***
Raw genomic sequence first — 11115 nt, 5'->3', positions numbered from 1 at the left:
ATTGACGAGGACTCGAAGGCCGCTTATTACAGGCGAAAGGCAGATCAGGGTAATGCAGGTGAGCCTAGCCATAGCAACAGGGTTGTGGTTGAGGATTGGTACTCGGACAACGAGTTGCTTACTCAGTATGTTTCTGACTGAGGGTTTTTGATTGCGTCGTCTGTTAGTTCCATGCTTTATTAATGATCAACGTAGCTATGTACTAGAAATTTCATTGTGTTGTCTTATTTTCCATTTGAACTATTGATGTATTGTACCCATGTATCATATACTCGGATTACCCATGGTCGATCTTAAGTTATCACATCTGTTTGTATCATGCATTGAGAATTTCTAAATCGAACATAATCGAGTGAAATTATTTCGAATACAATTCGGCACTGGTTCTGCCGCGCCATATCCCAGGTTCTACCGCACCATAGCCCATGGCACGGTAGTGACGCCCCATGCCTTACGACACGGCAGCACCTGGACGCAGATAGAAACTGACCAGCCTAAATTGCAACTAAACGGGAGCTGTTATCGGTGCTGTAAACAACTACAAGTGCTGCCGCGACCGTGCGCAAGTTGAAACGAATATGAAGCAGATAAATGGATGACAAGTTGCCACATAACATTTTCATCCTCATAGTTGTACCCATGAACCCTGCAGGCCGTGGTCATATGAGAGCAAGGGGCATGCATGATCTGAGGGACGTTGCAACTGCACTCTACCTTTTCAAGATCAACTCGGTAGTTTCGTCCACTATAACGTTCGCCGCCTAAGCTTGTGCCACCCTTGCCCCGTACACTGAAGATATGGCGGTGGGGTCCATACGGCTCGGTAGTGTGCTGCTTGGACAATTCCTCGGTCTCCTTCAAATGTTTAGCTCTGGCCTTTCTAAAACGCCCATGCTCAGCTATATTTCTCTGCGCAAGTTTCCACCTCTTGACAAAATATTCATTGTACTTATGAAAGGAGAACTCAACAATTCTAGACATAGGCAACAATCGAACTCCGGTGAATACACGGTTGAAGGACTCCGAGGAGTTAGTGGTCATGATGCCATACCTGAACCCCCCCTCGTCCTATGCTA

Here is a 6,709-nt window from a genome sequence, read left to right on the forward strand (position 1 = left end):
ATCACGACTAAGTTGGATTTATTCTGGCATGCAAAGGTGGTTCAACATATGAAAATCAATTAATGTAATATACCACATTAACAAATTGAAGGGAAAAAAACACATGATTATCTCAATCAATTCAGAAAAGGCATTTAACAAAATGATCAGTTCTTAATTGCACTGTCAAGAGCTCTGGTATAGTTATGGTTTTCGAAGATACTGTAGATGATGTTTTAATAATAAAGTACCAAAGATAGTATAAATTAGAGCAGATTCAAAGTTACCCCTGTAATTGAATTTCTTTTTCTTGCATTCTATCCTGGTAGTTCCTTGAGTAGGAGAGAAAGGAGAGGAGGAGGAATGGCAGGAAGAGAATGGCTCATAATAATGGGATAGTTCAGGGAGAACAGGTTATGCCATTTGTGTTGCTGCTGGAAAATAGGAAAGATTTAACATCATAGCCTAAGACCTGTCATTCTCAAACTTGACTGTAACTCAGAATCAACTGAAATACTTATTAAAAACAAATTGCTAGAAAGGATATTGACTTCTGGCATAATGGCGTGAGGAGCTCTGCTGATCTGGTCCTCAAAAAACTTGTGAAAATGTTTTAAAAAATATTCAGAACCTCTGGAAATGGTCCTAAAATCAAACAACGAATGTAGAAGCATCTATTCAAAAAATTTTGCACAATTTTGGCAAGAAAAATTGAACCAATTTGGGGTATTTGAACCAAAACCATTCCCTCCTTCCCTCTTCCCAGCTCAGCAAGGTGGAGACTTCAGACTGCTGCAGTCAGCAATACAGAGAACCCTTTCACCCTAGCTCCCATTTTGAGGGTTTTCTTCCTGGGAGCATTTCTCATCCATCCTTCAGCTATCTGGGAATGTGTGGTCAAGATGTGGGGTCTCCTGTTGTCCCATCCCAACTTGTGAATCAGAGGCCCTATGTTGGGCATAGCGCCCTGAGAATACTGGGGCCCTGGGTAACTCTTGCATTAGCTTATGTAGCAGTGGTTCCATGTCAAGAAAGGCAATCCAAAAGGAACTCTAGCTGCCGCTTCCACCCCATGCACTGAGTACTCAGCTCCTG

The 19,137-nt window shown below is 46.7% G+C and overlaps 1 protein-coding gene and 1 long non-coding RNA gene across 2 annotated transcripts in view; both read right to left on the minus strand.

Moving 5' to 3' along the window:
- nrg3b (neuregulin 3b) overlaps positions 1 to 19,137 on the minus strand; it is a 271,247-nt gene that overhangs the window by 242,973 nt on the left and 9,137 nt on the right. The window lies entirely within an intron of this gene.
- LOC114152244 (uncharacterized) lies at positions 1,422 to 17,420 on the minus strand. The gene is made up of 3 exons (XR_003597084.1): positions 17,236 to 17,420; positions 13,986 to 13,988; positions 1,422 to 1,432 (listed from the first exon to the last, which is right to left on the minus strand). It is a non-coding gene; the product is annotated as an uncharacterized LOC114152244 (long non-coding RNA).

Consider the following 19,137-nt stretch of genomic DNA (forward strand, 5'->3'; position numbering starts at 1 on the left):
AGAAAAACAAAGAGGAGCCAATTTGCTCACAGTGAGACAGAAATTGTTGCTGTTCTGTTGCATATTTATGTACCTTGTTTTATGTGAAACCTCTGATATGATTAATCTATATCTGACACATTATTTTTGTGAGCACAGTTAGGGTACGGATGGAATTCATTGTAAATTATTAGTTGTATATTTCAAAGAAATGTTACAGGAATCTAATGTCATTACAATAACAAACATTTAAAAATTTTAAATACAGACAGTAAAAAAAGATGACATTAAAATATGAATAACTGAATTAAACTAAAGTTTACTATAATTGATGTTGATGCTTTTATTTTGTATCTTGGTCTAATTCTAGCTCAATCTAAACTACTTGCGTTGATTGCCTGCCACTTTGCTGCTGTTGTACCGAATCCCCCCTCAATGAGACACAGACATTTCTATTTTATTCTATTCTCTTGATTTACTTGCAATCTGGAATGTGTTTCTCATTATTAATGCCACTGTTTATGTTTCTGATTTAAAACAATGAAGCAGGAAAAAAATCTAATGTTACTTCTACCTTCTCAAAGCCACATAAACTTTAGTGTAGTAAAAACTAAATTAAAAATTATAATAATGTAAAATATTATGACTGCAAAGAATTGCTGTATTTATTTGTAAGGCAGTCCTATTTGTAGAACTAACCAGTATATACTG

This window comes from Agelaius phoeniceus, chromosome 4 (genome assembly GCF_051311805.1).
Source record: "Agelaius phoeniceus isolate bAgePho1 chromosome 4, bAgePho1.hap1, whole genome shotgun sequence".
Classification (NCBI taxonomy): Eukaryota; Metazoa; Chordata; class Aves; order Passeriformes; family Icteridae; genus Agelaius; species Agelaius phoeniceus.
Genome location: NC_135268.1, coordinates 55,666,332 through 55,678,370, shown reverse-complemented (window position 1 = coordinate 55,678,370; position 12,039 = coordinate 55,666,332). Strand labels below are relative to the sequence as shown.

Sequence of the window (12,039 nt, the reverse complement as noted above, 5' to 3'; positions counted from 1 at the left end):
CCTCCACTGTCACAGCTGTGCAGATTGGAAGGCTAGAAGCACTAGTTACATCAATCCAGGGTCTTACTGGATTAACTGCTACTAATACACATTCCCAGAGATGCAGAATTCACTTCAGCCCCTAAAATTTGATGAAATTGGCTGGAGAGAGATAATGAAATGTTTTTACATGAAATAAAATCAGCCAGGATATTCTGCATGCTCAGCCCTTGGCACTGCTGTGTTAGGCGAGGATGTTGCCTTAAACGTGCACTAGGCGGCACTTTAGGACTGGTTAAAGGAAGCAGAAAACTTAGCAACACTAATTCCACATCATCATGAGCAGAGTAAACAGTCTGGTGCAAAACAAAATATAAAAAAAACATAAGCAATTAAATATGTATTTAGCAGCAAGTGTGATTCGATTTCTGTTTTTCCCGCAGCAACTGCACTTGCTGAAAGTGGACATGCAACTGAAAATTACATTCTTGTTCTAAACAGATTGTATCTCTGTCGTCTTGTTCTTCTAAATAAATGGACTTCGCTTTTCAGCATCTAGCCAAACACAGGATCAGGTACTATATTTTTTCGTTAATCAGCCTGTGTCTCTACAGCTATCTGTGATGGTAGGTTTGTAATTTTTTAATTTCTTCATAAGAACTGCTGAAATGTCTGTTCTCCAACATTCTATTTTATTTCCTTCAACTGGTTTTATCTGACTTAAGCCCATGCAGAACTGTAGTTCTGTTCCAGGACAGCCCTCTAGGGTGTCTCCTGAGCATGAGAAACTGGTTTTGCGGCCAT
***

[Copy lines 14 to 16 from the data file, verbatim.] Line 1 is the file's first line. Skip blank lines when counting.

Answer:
Genome location: NC_135268.1, coordinates 55,666,332 through 55,678,370, shown reverse-complemented (window position 1 = coordinate 55,678,370; position 12,039 = coordinate 55,666,332). Strand labels below are relative to the sequence as shown.

Sequence of the window (12,039 nt, the reverse complement as noted above, 5' to 3'; positions counted from 1 at the left end):
CCTCCACTGTCACAGCTGTGCAGATTGGAAGGCTAGAAGCACTAGTTACATCAATCCAGGGTCTTACTGGATTAACTGCTACTAATACACATTCCCAGAGATGCAGAATTCACTTCAGCCCCTAAAATTTGATGAAATTGGCTGGAGAGAGATAATGAAATGTTTTTACATGAAATAAAATCAGCCAGGATATTCTGCATGCTCAGCCCTTGGCACTGCTGTGTTAGGCGAGGATGTTGCCTTAAACGTGCACTAGGCGGCACTTTAGGACTGGTTAAAGGAAGCAGAAAACTTAGCAACACTAATTCCACATCATCATGAGCAGAGTAAACAGTCTGGTGCAAAACAAAATATAAAAAAAACATAAGCAATTAAATATGTATTTAGCAGCAAGTGTGATTCGATTTCTGTTTTTCCCGCAGCAACTGCACTTGCTGAAAGTGGACATGCAACTGAAAATTACATTCTTGTTCTAAACAGATTGTATCTCTGTCGTCTTGTTCTTCTAAATAAATGGACTTCGCTTTTCAGCATCTAGCCAAACACAGGATCAGGTACTATATTTTTTCGTTAATCAGCCTGTGTCTCTACAGCTATCTGTGATGGTAGGTTTGTAATTTTTTAATTTCTTCATAAGAACTGCTGAAATGTCTGTTCTCCAACATTCTATTTTATTTCCTTCAACTGGTTTTATCTGACTTAAGCCCATGCAGAACTGTAGTTCTGTTCCAGGACAGCCCTCTAGGGTGTCTCCTGAGCATGAGAAACTGGTTTTGCGGCCAT